Planning & Preparation
Written by Jose Rodriguez, APE
Every quarter at IPR there is a group fortunate enough to take Global Citizenship with instructor Portia Heller. In conjunction with several enlightening topics and conversations, the students in Global Citizenship are required to perform an act of kindness, more commonly referred to as community service.
As a class, we pondered for about a week on what we would like to do for our community service project. Topics that were brought to the table included: feeding the homeless, clothes donations and visiting a domestic violence shelter. In the end, however, we were presented with an opportunity we could not pass up… we decided to go to Hennepin Elementary School in Minneapolis and read to a group of their first graders.
We were in frequent contact with the assistant director of the school and a few of their first-grade teachers as the day approached to read to the little ones. We wondered which books we should read, reminiscing on our own childhoods and the books that were read to us. We also discussed which time and date would work best and how many of us would be attending. Through all of the small challenges, we never doubted that we had a great opportunity on our hands in reading to the “youth of our nation.” The ones who will one day enter what we as humans later call, “the real world.” The ones who will one day have their own opportunities to make a difference in the world.
The Process of Community Service
Written by Erica Estes, DVMP
The morning air was filled with molasses-like anticipation as we gathered to anxiously make our way the Hennepin Elementary School. We held our handpicked books firmly to keep them from escaping our clutches during the bumpy car ride. The books we brought were packed with knowledge of culture and healthy morals. It sounds silly, but walking through the front door of the school, I felt as if we were filled with more excitement than the kids were.
From the moment we entered the doors, the time seemed to crawl as we proceeded to sign in and meet with the school’s Assistant Director, Dr. Kandil. As we entered the first-grade classrooms, the childrens’ eyes glimmered with curiosity and wonder. The rooms held a warm and welcoming atmosphere as the kids sat in a congregated group at our knees. The teachers were very welcoming, and they introduced us to the children as if we were lifelong friends.
As we decided who would read first, we played rock-paper-scissors while the kids gave us their input on who would become the reading victor. First, Jose read “The Giving Tree“ as the children sat and listened – chiming in to tell about how they liked apples and trees too. As the stories peeled off the pages and into our imaginations, we all began to wonder what the next page held in store for our protagonist, the tree. At the end, we learned that no matter how many apples, branches, and even trunks we lose, that we are all happy with just a little companionship.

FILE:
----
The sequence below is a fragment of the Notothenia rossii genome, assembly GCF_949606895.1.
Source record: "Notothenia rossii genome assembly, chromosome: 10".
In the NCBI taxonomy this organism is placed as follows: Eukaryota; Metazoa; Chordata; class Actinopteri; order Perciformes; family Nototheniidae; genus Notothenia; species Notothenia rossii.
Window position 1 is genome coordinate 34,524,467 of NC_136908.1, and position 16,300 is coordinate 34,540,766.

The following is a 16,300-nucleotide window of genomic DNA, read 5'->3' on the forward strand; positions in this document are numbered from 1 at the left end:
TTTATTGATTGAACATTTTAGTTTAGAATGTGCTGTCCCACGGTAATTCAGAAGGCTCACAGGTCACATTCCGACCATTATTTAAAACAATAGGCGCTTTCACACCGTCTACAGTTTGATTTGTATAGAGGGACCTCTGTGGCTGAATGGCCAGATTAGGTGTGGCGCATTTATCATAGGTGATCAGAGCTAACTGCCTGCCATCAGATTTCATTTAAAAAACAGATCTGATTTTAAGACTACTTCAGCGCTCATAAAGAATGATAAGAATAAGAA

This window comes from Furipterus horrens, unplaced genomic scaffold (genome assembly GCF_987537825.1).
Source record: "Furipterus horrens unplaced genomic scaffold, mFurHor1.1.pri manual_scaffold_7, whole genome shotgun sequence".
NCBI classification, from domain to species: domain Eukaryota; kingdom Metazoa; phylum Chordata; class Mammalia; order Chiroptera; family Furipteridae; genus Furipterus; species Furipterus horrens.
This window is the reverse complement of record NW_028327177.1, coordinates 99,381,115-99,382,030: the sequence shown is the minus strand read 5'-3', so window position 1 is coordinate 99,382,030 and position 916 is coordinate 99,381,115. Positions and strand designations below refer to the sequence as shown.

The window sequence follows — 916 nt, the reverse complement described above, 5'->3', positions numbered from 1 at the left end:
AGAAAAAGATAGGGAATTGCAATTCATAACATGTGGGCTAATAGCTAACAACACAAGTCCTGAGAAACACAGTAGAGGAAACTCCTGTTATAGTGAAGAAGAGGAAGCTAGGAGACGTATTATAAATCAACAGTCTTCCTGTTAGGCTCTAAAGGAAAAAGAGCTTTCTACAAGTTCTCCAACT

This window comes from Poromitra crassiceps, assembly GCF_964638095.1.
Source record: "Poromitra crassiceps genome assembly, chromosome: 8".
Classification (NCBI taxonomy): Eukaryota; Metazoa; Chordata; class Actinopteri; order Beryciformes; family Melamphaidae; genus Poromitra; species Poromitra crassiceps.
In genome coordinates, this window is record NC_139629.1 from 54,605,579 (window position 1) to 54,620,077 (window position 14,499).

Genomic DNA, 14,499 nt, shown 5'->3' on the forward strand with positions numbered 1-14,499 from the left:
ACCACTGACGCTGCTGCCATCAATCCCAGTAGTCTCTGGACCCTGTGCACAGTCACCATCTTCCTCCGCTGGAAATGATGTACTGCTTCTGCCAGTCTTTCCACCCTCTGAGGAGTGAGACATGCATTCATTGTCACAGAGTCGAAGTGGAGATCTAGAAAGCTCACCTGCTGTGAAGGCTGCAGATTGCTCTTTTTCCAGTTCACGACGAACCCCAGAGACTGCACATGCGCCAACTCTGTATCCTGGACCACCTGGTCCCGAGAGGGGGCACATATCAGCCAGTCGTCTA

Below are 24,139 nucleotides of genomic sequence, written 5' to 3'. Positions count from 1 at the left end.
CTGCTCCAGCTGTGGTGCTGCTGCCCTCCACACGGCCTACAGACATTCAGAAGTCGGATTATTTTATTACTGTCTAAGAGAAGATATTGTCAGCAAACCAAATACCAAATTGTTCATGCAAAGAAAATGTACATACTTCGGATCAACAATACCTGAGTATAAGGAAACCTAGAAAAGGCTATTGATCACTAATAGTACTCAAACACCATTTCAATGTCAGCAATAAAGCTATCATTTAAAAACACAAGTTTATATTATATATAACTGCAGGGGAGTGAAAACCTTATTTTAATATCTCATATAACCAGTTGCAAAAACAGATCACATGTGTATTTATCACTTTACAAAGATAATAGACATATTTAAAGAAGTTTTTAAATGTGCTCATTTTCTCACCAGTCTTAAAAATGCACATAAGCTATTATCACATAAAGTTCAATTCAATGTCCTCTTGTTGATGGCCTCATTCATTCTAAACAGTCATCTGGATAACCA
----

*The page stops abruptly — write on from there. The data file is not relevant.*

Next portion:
It was then my turn to read. I had picked a book that I had grown up with in my Native American Lakota Sioux culture. The book is called “Iktomi “(the trickster) and “The Buzzard.” This book displayed pieces of Native American history with cultural events such as ‘pow wows,’ ‘regalia,’ and even a few Lakota words. We learned that cheaters never win and that we should treat one another with the best intentions instead of misleading others as Iktomi had done to the generous buzzard. However, when we asked the kids what they thought Iktomi would do next, they kept a very optimistic hope for Iktomi by saying,“I think he will learn and make it to the pow wow next time.”
We found that our time with these kids was coming to an end all too soon as all had duties to finish for our own school day. Although before we left, we had these respectful and bright kids sign our book, “The Giving Tree,” to be kept as a memento of the day we read to some of the greatest first-grade students ever.
Do It Again?
Written by Ian Ayala, APE
While most people think, as we originally did, that community service has to be helping the homeless, volunteering to pick up trash, etc., sometimes the less conventional ideas work the best. You couldn’t have made those kids more excited if you had filled them with Pixie Stix, given them a Mountain Dew Kickstart, or sat them in the front row of a Metallica concert. Without a doubt, this made their week, and it definitely made ours.
While our Global Citizenship class could have gone and packaged food to be shipped to Africa, we may not have learned as much as we did from those children. It occurred to me, having grown up in rural Iowa, that some of these kids wouldn’t have survived growing up in my hometown. If you had seen a girl wearing a hijab in a small town Iowa school, it would have been the end of the world to some of the families living there.
But there I was reading to these children, and they were the same as everyone else. I had no reason to resent them. In fact, I absolutely loved their company, but that wouldn’t have changed anything in the minds of some of the people I grew up around. The moment I realized this, the reality of this country came crashing down.
Of course, not everyone learned the same thing, but even if one person can learn what I learned from going to read to some first graders to brighten up their day, this whole project was absolutely worth it. Should a group go to read to the children at Hennepin Elementary again? Absolutely. After all, the best way to learn is to teach.